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Tuesday Rockpile: When the going gets tough, Michael Cuddyer gets going

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Despite being only a year and a half into his three-year contract with the Rockies, Michael Cuddyer already deserves a place in the team's lore, just like he'll always be beloved as a Minnesota Twin.

Dustin Bradford

When Michael Cuddyer signed a three-year, $31.5 million deal with the Colorado Rockies prior to the 2012 season, the general sentiment among the baseball media and fanbase alike was that the Rockies overpaid for a guy entering the twilight of his career who had no real defensive position and didn't have the type of impact bat to make up for it.

After Cuddyer appeared in just 101 games in 2012 and finished with a .260/.317/.489 line and 16 home runs while the Rockies stumbled to their worst season in franchise history, many of those same pundits and fans wanted Cuddyer out of town faster than Ty Wigginton, the Rockies' free-agent bust from the year before.

While Cuddyer's contract still might not be the best thing for an organization still trying to find its way, Cuddyer has found a way to silence the critics, which is perhaps the biggest and most difficult thing he's accomplished in his career.

Cuddyer has hit .338/.392/.580 in 69 games for the Rockies, smacking 15 home runs and, at one point, owning a 27-game hitting streak. Cuddyer was rewarded for his performance last weekend with a selection to the National League All-Star team, and the 34-year-old native of Virginia will participate alongside teammate Carlos Gonzalez and New York Mets third baseman David Wright, who hails from the same area as Cuddyer, in the Home Run Derby on Monday.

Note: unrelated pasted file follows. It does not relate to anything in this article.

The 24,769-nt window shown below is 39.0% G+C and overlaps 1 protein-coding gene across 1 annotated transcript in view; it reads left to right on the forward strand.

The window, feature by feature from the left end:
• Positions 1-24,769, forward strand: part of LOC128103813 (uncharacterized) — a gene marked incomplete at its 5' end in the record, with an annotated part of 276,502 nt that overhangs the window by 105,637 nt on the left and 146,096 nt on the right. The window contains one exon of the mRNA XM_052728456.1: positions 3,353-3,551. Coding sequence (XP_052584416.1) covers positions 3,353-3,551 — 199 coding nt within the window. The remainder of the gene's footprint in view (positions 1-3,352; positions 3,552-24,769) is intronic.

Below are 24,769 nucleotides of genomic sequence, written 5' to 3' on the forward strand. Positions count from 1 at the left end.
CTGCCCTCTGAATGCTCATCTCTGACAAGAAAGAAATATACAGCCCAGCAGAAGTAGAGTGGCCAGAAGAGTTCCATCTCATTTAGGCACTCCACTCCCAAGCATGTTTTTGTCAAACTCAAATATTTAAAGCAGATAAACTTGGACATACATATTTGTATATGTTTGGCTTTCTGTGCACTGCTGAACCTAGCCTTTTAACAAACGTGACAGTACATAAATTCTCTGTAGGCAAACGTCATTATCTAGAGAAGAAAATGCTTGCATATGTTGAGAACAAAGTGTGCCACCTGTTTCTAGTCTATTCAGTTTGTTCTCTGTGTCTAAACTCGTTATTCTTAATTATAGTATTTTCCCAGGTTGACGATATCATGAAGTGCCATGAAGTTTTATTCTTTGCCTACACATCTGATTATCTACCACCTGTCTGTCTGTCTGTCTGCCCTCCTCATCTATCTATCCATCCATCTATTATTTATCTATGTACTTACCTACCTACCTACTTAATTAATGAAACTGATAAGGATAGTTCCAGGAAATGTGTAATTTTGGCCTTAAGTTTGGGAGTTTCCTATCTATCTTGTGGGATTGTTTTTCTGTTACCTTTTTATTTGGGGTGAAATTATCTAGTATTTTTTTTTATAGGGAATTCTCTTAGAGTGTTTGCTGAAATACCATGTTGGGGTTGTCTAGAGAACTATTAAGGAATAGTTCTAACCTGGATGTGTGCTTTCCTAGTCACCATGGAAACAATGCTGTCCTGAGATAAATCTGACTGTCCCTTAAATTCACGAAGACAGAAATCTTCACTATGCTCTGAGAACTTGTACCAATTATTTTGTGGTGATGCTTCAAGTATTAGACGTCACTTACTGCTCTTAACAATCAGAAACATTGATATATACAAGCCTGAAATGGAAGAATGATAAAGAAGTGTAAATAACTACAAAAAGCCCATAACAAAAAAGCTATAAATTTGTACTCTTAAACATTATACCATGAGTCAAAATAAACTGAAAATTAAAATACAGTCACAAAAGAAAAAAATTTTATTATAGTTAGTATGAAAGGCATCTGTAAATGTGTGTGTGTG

The overall numbers put up by Cuddyer are terrific, but it's what he has done in the absence of star shortstop Troy Tulowitzki that has earned him the love of the fans, and should earn him a place in the Rockies' lore. Just like he earned the love of Minnesota Twins fans everywhere during his stint in Minneapolis because of an all-time performance while that team's MVP, Justin Morneau, was sidelined with an injury during a critical juncture of a season.

Cuddyer, w/o Morneau in 2009 Cuddyer, w/o Tulo in 2013
Games 21 23
AVG .325 .341
OBP .398 .388
SLG .675 .538
HR 8 5
RBI 24 15

The main difference, of course, is that Morneau was out at the end of a season and missed 21 games for a Twins team that eventually made the playoffs, while Tulowitzki went down in mid-June for a team that is ultimately going to be a .500-ish club. Still, Cuddyer stepping up his game in both situations is the kind of stuff that media and fans eat up, as they should. Cuddy was forced to singlehandedly carry the Rockies in many games due to Tulo and Dexter Fowler's injuries and Carlos Gonzalez's slumping tendencies, and although the results haven't been there (Colorado is 8-15 since Tulowitzki landed on the DL), Cuddyer continues to show up and rake on a nightly basis.

Regardless of what happens with Cuddyer during the rest of his tenure with the Rockies, I must admit there will always be a soft spot in my heart for No. 3 because of the cliche attributes and intangibles that get so very tiresome to hear about at times. Don't you just love how baseball works?



Jeff Sullivan from Fangraphs has a piece detailing the best non-All-Star seasons, by fWAR, in MLB history. A former Rockie appears on the list, though the season shown did not take place while he was donned in purple.

Rick Reilly, yet another massive troll employed by ESPN, is accusing Chris Davis of PED use.

Finally, how about Max Scherzer's numbers over the past year: